[Python-Dev] PEP 554 v3 (new interpreters module)

Nathaniel Smith njs at pobox.com
Thu Sep 14 22:04:16 EDT 2017

On Thu, Sep 14, 2017 at 5:44 PM, Nick Coghlan <ncoghlan at gmail.com> wrote:
> On 14 September 2017 at 15:27, Nathaniel Smith <njs at pobox.com> wrote:
>> I don't get it. With bytes, you can either share objects or copy them and
>> the user can't tell the difference, so you can change your mind later if you
>> want.
>> But memoryviews require some kind of cross-interpreter strong
>> reference to keep the underlying buffer object alive. So if you want to
>> minimize object sharing, surely bytes are more future-proof.
> Not really, because the only way to ensure object separation (i.e no
> refcounted objects accessible from multiple interpreters at once) with
> a bytes-based API would be to either:
> 1. Always copy (eliminating most of the low overhead communications
> benefits that subinterpreters may offer over multiple processes)
> 2. Make the bytes implementation more complicated by allowing multiple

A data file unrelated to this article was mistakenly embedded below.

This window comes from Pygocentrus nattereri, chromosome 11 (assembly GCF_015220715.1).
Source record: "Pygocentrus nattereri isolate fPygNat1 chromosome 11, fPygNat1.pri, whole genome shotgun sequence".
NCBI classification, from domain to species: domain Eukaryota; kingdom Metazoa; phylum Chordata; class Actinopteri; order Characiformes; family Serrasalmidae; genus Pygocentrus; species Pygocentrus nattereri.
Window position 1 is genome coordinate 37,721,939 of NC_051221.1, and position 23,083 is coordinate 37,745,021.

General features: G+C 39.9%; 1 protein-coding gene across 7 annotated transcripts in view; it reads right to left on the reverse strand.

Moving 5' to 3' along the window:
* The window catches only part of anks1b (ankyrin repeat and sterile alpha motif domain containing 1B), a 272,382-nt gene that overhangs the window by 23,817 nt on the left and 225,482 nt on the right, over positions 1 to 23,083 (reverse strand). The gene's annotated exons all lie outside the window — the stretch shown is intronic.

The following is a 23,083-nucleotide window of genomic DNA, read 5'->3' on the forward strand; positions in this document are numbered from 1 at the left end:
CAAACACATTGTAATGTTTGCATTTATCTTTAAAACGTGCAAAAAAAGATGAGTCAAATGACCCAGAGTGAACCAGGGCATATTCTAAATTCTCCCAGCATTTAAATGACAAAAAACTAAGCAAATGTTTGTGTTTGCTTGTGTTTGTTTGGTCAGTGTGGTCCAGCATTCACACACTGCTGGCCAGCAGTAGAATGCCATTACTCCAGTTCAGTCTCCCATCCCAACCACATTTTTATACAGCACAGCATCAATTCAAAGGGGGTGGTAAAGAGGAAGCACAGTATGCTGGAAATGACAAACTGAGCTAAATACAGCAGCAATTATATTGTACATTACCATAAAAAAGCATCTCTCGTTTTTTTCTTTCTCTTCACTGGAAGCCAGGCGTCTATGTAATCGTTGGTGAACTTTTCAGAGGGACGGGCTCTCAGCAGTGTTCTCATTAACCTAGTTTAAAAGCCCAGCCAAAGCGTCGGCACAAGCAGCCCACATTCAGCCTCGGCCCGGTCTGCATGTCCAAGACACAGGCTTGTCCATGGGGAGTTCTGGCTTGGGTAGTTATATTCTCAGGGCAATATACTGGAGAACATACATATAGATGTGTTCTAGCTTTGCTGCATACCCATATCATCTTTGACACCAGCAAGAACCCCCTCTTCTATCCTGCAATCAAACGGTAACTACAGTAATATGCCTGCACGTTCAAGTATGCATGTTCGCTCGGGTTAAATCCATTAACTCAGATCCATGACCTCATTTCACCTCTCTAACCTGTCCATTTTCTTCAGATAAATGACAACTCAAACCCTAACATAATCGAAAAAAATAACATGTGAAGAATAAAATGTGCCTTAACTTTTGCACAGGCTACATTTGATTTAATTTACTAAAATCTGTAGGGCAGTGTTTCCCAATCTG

> bytes objects to share the same underlying storage while presenting as
> distinct objects in different interpreters
> 3. Make the output on the receiving side not actually a bytes object,
> but instead a view onto memory owned by another object in a different
> interpreter (a "memory view", one might say)
> And yes, using memory views for this does mean defining either a
> subclass or a mediating object that not only keeps the originating
> object alive until the receiving memoryview is closed, but also
> retains a reference to the originating interpreter so that it can
> switch to it when it needs to manipulate the source object's refcount
> or call one of the buffer methods.
> Yury and I are fine with that, since it means that either the sender
> *or* the receiver can decide to copy the data (e.g. by calling
> bytes(obj) before sending, or bytes(view) after receiving), and in the
> meantime, the object holding the cross-interpreter view knows that it
> needs to switch interpreters (and hence acquire the sending
> interpreter's GIL) before doing anything with the source object.
> The reason we're OK with this is that it means that only reading a new
> message from a channel (i.e creating a cross-interpreter view) or